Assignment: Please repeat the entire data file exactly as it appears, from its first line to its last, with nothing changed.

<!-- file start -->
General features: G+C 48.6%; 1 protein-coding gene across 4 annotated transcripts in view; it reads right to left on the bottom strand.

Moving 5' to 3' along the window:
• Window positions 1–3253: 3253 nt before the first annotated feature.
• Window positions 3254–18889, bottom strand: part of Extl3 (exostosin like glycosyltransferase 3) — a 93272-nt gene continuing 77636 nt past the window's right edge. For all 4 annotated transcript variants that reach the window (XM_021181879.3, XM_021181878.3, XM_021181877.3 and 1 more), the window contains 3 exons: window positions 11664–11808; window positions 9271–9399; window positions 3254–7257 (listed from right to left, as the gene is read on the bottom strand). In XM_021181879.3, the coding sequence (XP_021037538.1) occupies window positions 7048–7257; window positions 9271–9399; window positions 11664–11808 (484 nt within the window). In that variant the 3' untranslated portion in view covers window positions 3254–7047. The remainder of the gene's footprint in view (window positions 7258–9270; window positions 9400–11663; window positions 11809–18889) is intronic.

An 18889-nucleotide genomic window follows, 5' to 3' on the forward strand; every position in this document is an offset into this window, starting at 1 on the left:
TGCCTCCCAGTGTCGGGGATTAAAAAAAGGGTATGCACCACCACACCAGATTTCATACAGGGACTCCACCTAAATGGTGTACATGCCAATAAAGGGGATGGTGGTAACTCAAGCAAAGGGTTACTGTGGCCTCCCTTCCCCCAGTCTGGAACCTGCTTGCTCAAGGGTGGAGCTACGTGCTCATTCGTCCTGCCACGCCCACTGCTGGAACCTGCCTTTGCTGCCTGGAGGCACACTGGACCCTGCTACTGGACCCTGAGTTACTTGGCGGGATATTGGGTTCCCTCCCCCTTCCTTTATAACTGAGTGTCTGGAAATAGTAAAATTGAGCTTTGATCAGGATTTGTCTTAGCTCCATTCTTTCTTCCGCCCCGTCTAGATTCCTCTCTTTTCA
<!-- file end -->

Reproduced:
General features: G+C 48.6%; 1 protein-coding gene across 4 annotated transcripts in view; it reads right to left on the bottom strand.

Moving 5' to 3' along the window:
• Window positions 1–3253: 3253 nt before the first annotated feature.
• Window positions 3254–18889, bottom strand: part of Extl3 (exostosin like glycosyltransferase 3) — a 93272-nt gene continuing 77636 nt past the window's right edge. For all 4 annotated transcript variants that reach the window (XM_021181879.3, XM_021181878.3, XM_021181877.3 and 1 more), the window contains 3 exons: window positions 11664–11808; window positions 9271–9399; window positions 3254–7257 (listed from right to left, as the gene is read on the bottom strand). In XM_021181879.3, the coding sequence (XP_021037538.1) occupies window positions 7048–7257; window positions 9271–9399; window positions 11664–11808 (484 nt within the window). In that variant the 3' untranslated portion in view covers window positions 3254–7047. The remainder of the gene's footprint in view (window positions 7258–9270; window positions 9400–11663; window positions 11809–18889) is intronic.

An 18889-nucleotide genomic window follows, 5' to 3' on the forward strand; every position in this document is an offset into this window, starting at 1 on the left:
TGCCTCCCAGTGTCGGGGATTAAAAAAAGGGTATGCACCACCACACCAGATTTCATACAGGGACTCCACCTAAATGGTGTACATGCCAATAAAGGGGATGGTGGTAACTCAAGCAAAGGGTTACTGTGGCCTCCCTTCCCCCAGTCTGGAACCTGCTTGCTCAAGGGTGGAGCTACGTGCTCATTCGTCCTGCCACGCCCACTGCTGGAACCTGCCTTTGCTGCCTGGAGGCACACTGGACCCTGCTACTGGACCCTGAGTTACTTGGCGGGATATTGGGTTCCCTCCCCCTTCCTTTATAACTGAGTGTCTGGAAATAGTAAAATTGAGCTTTGATCAGGATTTGTCTTAGCTCCATTCTTTCTTCCGCCCCGTCTAGATTCCTCTCTTTTCA